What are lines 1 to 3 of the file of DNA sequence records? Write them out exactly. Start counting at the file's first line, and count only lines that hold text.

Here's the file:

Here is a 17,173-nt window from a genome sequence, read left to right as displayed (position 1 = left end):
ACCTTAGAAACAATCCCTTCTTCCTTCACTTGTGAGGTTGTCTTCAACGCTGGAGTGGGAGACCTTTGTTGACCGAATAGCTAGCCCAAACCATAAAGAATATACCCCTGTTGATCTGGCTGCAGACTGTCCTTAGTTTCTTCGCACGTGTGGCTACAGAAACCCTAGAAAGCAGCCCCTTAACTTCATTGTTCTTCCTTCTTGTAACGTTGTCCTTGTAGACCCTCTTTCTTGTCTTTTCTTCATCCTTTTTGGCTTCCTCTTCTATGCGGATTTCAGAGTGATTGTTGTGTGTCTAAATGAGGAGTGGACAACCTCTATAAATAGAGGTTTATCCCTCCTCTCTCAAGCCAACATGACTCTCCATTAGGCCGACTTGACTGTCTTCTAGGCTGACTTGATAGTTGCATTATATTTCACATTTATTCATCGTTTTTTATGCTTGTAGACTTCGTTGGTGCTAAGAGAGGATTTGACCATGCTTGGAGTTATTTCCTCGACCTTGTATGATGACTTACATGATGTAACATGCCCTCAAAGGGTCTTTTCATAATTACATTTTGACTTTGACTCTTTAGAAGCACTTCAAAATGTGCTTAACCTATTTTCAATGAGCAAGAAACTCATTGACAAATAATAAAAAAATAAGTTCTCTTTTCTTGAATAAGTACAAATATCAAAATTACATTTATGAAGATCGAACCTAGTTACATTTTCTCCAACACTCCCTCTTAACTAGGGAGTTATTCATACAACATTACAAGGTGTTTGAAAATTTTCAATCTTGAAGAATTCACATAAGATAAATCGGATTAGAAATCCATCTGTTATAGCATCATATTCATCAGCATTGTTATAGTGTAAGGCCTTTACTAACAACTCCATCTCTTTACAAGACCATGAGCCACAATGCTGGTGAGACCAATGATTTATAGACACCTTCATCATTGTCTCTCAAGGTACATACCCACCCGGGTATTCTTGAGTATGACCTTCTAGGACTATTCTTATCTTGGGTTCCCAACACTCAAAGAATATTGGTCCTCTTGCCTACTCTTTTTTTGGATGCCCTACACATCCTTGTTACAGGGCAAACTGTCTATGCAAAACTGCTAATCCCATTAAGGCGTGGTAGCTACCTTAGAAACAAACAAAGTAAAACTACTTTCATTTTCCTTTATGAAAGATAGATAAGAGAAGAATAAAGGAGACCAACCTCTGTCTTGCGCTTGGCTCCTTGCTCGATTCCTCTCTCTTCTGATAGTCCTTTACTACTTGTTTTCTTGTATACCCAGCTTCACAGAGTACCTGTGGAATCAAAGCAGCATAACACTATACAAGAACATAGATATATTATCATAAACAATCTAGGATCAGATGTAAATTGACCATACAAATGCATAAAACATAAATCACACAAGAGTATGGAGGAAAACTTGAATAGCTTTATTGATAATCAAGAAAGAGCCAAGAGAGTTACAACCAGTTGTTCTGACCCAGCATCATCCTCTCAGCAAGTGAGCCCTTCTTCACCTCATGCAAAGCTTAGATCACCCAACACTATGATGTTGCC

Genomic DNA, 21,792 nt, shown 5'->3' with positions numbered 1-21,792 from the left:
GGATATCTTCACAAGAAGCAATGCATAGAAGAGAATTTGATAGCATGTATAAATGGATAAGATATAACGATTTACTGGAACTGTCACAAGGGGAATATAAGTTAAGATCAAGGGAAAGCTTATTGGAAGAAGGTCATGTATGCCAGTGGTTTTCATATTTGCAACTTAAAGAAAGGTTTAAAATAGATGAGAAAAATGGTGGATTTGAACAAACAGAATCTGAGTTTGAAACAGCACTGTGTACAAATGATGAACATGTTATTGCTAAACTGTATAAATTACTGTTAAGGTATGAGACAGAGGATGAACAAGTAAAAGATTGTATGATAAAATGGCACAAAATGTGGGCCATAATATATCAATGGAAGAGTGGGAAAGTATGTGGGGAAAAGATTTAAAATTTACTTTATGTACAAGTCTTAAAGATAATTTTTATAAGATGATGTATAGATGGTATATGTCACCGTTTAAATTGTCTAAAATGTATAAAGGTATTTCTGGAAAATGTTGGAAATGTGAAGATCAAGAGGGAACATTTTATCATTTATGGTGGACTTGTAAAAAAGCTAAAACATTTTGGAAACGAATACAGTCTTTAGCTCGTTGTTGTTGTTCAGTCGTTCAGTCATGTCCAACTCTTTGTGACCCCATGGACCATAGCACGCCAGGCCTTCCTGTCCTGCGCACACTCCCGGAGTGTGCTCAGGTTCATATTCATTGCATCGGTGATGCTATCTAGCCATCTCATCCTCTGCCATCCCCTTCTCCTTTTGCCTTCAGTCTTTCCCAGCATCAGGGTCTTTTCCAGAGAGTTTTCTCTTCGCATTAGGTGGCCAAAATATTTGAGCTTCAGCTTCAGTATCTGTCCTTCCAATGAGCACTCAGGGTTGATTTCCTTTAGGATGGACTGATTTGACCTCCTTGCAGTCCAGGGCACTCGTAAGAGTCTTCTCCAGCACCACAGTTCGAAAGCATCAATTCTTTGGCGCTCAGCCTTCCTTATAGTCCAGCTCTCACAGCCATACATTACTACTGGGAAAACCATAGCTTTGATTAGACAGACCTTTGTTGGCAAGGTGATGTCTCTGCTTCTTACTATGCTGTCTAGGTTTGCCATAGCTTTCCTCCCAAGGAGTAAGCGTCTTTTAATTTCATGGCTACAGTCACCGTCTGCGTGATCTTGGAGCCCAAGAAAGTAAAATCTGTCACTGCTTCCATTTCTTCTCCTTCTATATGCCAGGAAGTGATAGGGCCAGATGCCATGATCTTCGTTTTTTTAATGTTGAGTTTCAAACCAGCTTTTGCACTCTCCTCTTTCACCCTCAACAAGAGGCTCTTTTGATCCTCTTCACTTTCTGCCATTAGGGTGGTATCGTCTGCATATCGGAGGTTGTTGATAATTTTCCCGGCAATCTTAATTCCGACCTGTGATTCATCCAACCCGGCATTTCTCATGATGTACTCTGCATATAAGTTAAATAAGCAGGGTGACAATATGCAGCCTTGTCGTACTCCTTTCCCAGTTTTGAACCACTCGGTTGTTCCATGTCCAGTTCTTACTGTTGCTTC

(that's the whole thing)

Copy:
Here is a 17,173-nt window from a genome sequence, read left to right as displayed (position 1 = left end):
ACCTTAGAAACAATCCCTTCTTCCTTCACTTGTGAGGTTGTCTTCAACGCTGGAGTGGGAGACCTTTGTTGACCGAATAGCTAGCCCAAACCATAAAGAATATACCCCTGTTGATCTGGCTGCAGACTGTCCTTAGTTTCTTCGCACGTGTGGCTACAGAAACCCTAGAAAGCAGCCCCTTAACTTCATTGTTCTTCCTTCTTGTAACGTTGTCCTTGTAGACCCTCTTTCTTGTCTTTTCTTCATCCTTTTTGGCTTCCTCTTCTATGCGGATTTCAGAGTGATTGTTGTGTGTCTAAATGAGGAGTGGACAACCTCTATAAATAGAGGTTTATCCCTCCTCTCTCAAGCCAACATGACTCTCCATTAGGCCGACTTGACTGTCTTCTAGGCTGACTTGATAGTTGCATTATATTTCACATTTATTCATCGTTTTTTATGCTTGTAGACTTCGTTGGTGCTAAGAGAGGATTTGACCATGCTTGGAGTTATTTCCTCGACCTTGTATGATGACTTACATGATGTAACATGCCCTCAAAGGGTCTTTTCATAATTACATTTTGACTTTGACTCTTTAGAAGCACTTCAAAATGTGCTTAACCTATTTTCAATGAGCAAGAAACTCATTGACAAATAATAAAAAAATAAGTTCTCTTTTCTTGAATAAGTACAAATATCAAAATTACATTTATGAAGATCGAACCTAGTTACATTTTCTCCAACACTCCCTCTTAACTAGGGAGTTATTCATACAACATTACAAGGTGTTTGAAAATTTTCAATCTTGAAGAATTCACATAAGATAAATCGGATTAGAAATCCATCTGTTATAGCATCATATTCATCAGCATTGTTATAGTGTAAGGCCTTTACTAACAACTCCATCTCTTTACAAGACCATGAGCCACAATGCTGGTGAGACCAATGATTTATAGACACCTTCATCATTGTCTCTCAAGGTACATACCCACCCGGGTATTCTTGAGTATGACCTTCTAGGACTATTCTTATCTTGGGTTCCCAACACTCAAAGAATATTGGTCCTCTTGCCTACTCTTTTTTTGGATGCCCTACACATCCTTGTTACAGGGCAAACTGTCTATGCAAAACTGCTAATCCCATTAAGGCGTGGTAGCTACCTTAGAAACAAACAAAGTAAAACTACTTTCATTTTCCTTTATGAAAGATAGATAAGAGAAGAATAAAGGAGACCAACCTCTGTCTTGCGCTTGGCTCCTTGCTCGATTCCTCTCTCTTCTGATAGTCCTTTACTACTTGTTTTCTTGTATACCCAGCTTCACAGAGTACCTGTGGAATCAAAGCAGCATAACACTATACAAGAACATAGATATATTATCATAAACAATCTAGGATCAGATGTAAATTGACCATACAAATGCATAAAACATAAATCACACAAGAGTATGGAGGAAAACTTGAATAGCTTTATTGATAATCAAGAAAGAGCCAAGAGAGTTACAACCAGTTGTTCTGACCCAGCATCATCCTCTCAGCAAGTGAGCCCTTCTTCACCTCATGCAAAGCTTAGATCACCCAACACTATGATGTTGCC

Genomic DNA, 21,792 nt, shown 5'->3' with positions numbered 1-21,792 from the left: